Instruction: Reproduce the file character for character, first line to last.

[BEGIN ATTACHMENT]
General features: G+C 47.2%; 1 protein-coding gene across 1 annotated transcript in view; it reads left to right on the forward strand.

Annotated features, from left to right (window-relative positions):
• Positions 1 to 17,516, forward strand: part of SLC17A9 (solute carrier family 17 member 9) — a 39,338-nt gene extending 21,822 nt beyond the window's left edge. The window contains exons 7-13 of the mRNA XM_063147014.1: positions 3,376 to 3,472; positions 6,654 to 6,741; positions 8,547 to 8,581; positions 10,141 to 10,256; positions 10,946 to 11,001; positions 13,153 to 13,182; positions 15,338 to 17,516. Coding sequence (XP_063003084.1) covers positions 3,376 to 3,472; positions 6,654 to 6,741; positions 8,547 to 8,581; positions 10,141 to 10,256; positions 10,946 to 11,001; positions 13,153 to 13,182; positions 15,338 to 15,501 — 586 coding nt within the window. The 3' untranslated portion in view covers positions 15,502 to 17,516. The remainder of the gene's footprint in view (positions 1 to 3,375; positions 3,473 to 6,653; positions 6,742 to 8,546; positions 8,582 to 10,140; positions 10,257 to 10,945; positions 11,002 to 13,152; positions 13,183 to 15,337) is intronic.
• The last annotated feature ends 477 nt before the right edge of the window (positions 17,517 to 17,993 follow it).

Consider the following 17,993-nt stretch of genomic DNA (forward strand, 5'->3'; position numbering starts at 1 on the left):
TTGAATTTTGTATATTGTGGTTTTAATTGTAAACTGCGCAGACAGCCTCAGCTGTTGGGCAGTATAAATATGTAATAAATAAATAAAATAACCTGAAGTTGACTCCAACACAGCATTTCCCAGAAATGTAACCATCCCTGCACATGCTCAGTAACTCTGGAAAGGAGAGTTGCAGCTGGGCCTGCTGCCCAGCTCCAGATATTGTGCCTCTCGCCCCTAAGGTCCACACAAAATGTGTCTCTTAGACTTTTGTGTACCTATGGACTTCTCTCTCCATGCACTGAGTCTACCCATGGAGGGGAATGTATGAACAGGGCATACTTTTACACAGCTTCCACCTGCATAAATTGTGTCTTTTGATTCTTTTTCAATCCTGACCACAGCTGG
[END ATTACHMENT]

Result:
General features: G+C 47.2%; 1 protein-coding gene across 1 annotated transcript in view; it reads left to right on the forward strand.

Annotated features, from left to right (window-relative positions):
• Positions 1 to 17,516, forward strand: part of SLC17A9 (solute carrier family 17 member 9) — a 39,338-nt gene extending 21,822 nt beyond the window's left edge. The window contains exons 7-13 of the mRNA XM_063147014.1: positions 3,376 to 3,472; positions 6,654 to 6,741; positions 8,547 to 8,581; positions 10,141 to 10,256; positions 10,946 to 11,001; positions 13,153 to 13,182; positions 15,338 to 17,516. Coding sequence (XP_063003084.1) covers positions 3,376 to 3,472; positions 6,654 to 6,741; positions 8,547 to 8,581; positions 10,141 to 10,256; positions 10,946 to 11,001; positions 13,153 to 13,182; positions 15,338 to 15,501 — 586 coding nt within the window. The 3' untranslated portion in view covers positions 15,502 to 17,516. The remainder of the gene's footprint in view (positions 1 to 3,375; positions 3,473 to 6,653; positions 6,742 to 8,546; positions 8,582 to 10,140; positions 10,257 to 10,945; positions 11,002 to 13,152; positions 13,183 to 15,337) is intronic.
• The last annotated feature ends 477 nt before the right edge of the window (positions 17,517 to 17,993 follow it).

Consider the following 17,993-nt stretch of genomic DNA (forward strand, 5'->3'; position numbering starts at 1 on the left):
TTGAATTTTGTATATTGTGGTTTTAATTGTAAACTGCGCAGACAGCCTCAGCTGTTGGGCAGTATAAATATGTAATAAATAAATAAAATAACCTGAAGTTGACTCCAACACAGCATTTCCCAGAAATGTAACCATCCCTGCACATGCTCAGTAACTCTGGAAAGGAGAGTTGCAGCTGGGCCTGCTGCCCAGCTCCAGATATTGTGCCTCTCGCCCCTAAGGTCCACACAAAATGTGTCTCTTAGACTTTTGTGTACCTATGGACTTCTCTCTCCATGCACTGAGTCTACCCATGGAGGGGAATGTATGAACAGGGCATACTTTTACACAGCTTCCACCTGCATAAATTGTGTCTTTTGATTCTTTTTCAATCCTGACCACAGCTGG